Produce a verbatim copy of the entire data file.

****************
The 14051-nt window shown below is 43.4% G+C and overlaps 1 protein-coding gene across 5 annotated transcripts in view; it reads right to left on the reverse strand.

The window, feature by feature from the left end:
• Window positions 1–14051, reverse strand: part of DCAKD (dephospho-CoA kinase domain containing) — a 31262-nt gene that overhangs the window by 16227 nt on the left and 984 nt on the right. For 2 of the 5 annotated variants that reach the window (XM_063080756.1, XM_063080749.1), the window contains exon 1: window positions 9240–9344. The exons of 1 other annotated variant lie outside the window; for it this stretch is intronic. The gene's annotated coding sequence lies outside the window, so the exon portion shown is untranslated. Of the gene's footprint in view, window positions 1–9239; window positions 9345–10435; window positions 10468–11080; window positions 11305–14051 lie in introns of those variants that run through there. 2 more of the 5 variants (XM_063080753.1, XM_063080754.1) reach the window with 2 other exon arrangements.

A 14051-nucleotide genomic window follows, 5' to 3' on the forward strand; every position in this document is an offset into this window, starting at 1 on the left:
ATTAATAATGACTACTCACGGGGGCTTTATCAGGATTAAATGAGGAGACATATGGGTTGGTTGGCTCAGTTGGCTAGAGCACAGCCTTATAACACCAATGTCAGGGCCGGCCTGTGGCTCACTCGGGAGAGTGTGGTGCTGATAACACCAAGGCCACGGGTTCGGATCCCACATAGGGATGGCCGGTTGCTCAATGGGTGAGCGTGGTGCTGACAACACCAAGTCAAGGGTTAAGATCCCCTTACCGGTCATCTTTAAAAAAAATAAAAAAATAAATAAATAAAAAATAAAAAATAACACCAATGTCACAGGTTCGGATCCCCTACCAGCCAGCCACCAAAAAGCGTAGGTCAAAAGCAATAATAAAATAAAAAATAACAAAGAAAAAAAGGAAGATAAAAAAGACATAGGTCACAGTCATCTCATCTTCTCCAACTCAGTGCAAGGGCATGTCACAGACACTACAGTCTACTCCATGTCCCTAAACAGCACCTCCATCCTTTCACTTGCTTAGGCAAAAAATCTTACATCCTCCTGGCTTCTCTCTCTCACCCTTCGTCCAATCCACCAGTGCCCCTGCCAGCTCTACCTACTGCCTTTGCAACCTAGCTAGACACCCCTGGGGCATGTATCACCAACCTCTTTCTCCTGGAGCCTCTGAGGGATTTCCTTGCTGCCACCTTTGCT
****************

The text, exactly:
The 14051-nt window shown below is 43.4% G+C and overlaps 1 protein-coding gene across 5 annotated transcripts in view; it reads right to left on the reverse strand.

The window, feature by feature from the left end:
• Window positions 1–14051, reverse strand: part of DCAKD (dephospho-CoA kinase domain containing) — a 31262-nt gene that overhangs the window by 16227 nt on the left and 984 nt on the right. For 2 of the 5 annotated variants that reach the window (XM_063080756.1, XM_063080749.1), the window contains exon 1: window positions 9240–9344. The exons of 1 other annotated variant lie outside the window; for it this stretch is intronic. The gene's annotated coding sequence lies outside the window, so the exon portion shown is untranslated. Of the gene's footprint in view, window positions 1–9239; window positions 9345–10435; window positions 10468–11080; window positions 11305–14051 lie in introns of those variants that run through there. 2 more of the 5 variants (XM_063080753.1, XM_063080754.1) reach the window with 2 other exon arrangements.

A 14051-nucleotide genomic window follows, 5' to 3' on the forward strand; every position in this document is an offset into this window, starting at 1 on the left:
ATTAATAATGACTACTCACGGGGGCTTTATCAGGATTAAATGAGGAGACATATGGGTTGGTTGGCTCAGTTGGCTAGAGCACAGCCTTATAACACCAATGTCAGGGCCGGCCTGTGGCTCACTCGGGAGAGTGTGGTGCTGATAACACCAAGGCCACGGGTTCGGATCCCACATAGGGATGGCCGGTTGCTCAATGGGTGAGCGTGGTGCTGACAACACCAAGTCAAGGGTTAAGATCCCCTTACCGGTCATCTTTAAAAAAAATAAAAAAATAAATAAATAAAAAATAAAAAATAACACCAATGTCACAGGTTCGGATCCCCTACCAGCCAGCCACCAAAAAGCGTAGGTCAAAAGCAATAATAAAATAAAAAATAACAAAGAAAAAAAGGAAGATAAAAAAGACATAGGTCACAGTCATCTCATCTTCTCCAACTCAGTGCAAGGGCATGTCACAGACACTACAGTCTACTCCATGTCCCTAAACAGCACCTCCATCCTTTCACTTGCTTAGGCAAAAAATCTTACATCCTCCTGGCTTCTCTCTCTCACCCTTCGTCCAATCCACCAGTGCCCCTGCCAGCTCTACCTACTGCCTTTGCAACCTAGCTAGACACCCCTGGGGCATGTATCACCAACCTCTTTCTCCTGGAGCCTCTGAGGGATTTCCTTGCTGCCACCTTTGCT